April 15: Simondon part 1: On the Mode of Existence of Technical Objects
Over the next few weeks the TCRG explores the work and influence of Gilbert Simondon (1924 – 1989). We will be led through this difficult terrain by Tom and Scott, who are editing an upcoming special issue on Simondon for Platform.
Our reading this week is taken from Simondon’s first major publication: Du mode d’existence des objets techniques [On the Mode of Existence of Technical Objects], first published in France in 1958. This book was based upon the complementary thesis to his main doctoral dissertation, L’individuation à la lumière des notions de Forme et d’Information, which would later be published as two separate books – L’individu et sa genèse physico-biologique [The Individual and Its Physico-Biological Genesis] (1964) and L’individuation psychique et collective [Individuation Psychic and Collective] (1989) – and had an immediate and decisive effect upon subsequent French philosophy of technology. Unfortunately, like all of Simondon’s major works, there is no official English translation of this book available; unlike the two other aforementioned books, however, there is a partial translation by Ninian Mellamphy available, which is what we’re using this week.
Simondon argues that we are not alienated from technology because it is somehow external to human culture or values, but rather, because we have increasingly failed to recognize the human essence of the technical object. In this he is implicitly following Lewis Mumford, whose 1934 Technics and Civilization (essential reading!) puts forward the contention that technics ‘are the result of human choices and aptitudes and strivings, deliberate as well as unconscious… even when they are uncontrollable they are not external’, Our response to the problem of technical objects, Simondon suggests, is contradictory: on the one hand, we treat them as merely tools or instruments subordinated to human purposes; on the other hand, though, we simultaneously treat them as an autonomous threat to human nature (as ‘robots’), and as a consequence, try as hard as possible to preserve the former character in order to prevent the second – that is, we reduce the machine to the position of a slave.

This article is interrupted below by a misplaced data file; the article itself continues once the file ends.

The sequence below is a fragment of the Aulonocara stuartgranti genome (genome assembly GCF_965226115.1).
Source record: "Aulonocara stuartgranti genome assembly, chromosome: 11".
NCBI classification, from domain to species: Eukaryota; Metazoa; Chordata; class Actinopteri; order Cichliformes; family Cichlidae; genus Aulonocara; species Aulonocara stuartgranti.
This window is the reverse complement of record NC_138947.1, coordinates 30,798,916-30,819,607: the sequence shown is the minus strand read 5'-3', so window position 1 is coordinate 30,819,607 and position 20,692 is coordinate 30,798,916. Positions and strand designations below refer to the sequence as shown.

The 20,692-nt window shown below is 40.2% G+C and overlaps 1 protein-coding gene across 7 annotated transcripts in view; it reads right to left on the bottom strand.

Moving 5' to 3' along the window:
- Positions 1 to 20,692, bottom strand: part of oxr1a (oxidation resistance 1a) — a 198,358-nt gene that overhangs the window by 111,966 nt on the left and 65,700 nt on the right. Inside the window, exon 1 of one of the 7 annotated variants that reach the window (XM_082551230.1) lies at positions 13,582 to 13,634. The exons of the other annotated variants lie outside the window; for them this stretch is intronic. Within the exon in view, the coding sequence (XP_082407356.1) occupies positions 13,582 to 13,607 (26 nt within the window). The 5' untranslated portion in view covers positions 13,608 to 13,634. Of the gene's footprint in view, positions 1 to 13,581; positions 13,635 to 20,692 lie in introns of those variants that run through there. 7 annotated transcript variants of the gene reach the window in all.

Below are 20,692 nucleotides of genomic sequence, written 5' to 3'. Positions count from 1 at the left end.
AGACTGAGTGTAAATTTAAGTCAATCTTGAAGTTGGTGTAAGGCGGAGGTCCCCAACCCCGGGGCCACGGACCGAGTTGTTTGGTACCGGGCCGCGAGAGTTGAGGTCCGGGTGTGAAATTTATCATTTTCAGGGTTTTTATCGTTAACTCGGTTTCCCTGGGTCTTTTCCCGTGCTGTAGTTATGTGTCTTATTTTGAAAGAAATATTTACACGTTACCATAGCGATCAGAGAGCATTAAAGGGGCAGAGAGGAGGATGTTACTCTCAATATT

‘Human reality,’ Simondon declares, ‘resides in machines as human actions fixed and crystalized [sic] in functioning structures’. What we need, therefore, is to understand the nature of the machine, and its intertwined relationship with humanity; we need to avoid turn back the specialization that has more and more dominated our understanding of machines, and embrace a ‘general culture’ wherein technical objects are once again included as a fundamental component of human culture, rather than merely a means to its continued existence. In the final section of this reading – the first section of chapter one – Simondon begins to outline such a project through a description of the genesis of the technical object.
We meet as usual in the Pierre Gorman Room, 5pm. All are welcome.
[PDF] Simondon, G. On the Mode of Existence of Technical Objects (trans. Mellamphy, N.)